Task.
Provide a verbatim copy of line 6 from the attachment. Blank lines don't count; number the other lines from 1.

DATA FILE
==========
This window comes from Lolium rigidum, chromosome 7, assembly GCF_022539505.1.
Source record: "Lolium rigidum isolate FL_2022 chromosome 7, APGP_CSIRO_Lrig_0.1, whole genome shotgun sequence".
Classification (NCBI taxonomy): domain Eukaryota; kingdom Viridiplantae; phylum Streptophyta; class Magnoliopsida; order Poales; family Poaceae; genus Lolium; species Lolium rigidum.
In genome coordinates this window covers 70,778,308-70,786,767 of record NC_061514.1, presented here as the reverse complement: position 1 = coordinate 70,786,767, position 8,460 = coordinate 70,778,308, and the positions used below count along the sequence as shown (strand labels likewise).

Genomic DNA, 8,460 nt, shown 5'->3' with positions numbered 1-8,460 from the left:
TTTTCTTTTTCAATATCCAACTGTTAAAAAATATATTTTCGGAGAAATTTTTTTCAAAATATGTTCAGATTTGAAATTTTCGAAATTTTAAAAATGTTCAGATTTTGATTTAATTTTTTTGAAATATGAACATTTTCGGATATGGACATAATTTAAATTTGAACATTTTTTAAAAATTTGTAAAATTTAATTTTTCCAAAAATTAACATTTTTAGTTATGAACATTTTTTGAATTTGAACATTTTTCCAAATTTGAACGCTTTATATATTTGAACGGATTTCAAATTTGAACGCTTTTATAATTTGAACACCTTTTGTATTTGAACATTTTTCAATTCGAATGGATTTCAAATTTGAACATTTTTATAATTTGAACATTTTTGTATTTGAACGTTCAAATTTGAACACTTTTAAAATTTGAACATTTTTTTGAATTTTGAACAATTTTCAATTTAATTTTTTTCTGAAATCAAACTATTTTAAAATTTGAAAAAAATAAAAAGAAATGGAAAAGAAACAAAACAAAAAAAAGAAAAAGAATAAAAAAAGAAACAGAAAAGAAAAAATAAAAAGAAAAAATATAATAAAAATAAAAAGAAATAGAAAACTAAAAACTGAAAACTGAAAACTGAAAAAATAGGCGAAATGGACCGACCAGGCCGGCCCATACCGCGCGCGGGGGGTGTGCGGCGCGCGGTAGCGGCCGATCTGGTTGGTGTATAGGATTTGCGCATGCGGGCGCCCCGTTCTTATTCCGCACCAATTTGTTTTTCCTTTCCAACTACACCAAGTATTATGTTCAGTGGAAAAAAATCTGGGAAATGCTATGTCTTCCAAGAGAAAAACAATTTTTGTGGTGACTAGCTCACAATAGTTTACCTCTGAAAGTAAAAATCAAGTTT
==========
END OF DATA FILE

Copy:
TTTTCTTTTTCAATATCCAACTGTTAAAAAATATATTTTCGGAGAAATTTTTTTCAAAATATGTTCAGATTTGAAATTTTCGAAATTTTAAAAATGTTCAGATTTTGATTTAATTTTTTTGAAATATGAACATTTTCGGATATGGACATAATTTAAATTTGAACATTTTTTAAAAATTTGTAAAATTTAATTTTTCCAAAAATTAACATTTTTAGTTATGAACATTTTTTGAATTTGAACATTTTTCCAAATTTGAACGCTTTATATATTTGAACGGATTTCAAATTTGAACGCTTTTATAATTTGAACACCTTTTGTATTTGAACATTTTTCAATTCGAATGGATTTCAAATTTGAACATTTTTATAATTTGAACATTTTTGTATTTGAACGTTCAAATTTGAACACTTTTAAAATTTGAACATTTTTTTGAATTTTGAACAATTTTCAATTTAATTTTTTTCTGAAATCAAACTATTTTAAAATTTGAAAAAAATAAAAAGAAATGGAAAAGAAACAAAACAAAAAAAAGAAAAAGAATAAAAAAAGAAACAGAAAAGAAAAAATAAAAAGAAAAAATATAATAAAAATAAAAAGAAATAGAAAACTAAAAACTGAAAACTGAAAACTGAAAAAATAGGCGAAATGGACCGACCAGGCCGGCCCATACCGCGCGCGGGGGGTGTGCGGCGCGCGGTAGCGGCCGATCTGGTTGGTGTATAGGATTTGCGCATGCGGGCGCCCCGTTCTTATTCCGCACCAATTTGTTTTTCCTTTCCAACTACACCAAGTATTATGTTCAGTGGAAAAAAATCTGGGAAATGCTATGTCTTCCAAGAGAAAAACAATTTTTGTGGTGACTAGCTCACAATAGTTTACCTCTGAAAGTAAAAATCAAGTTT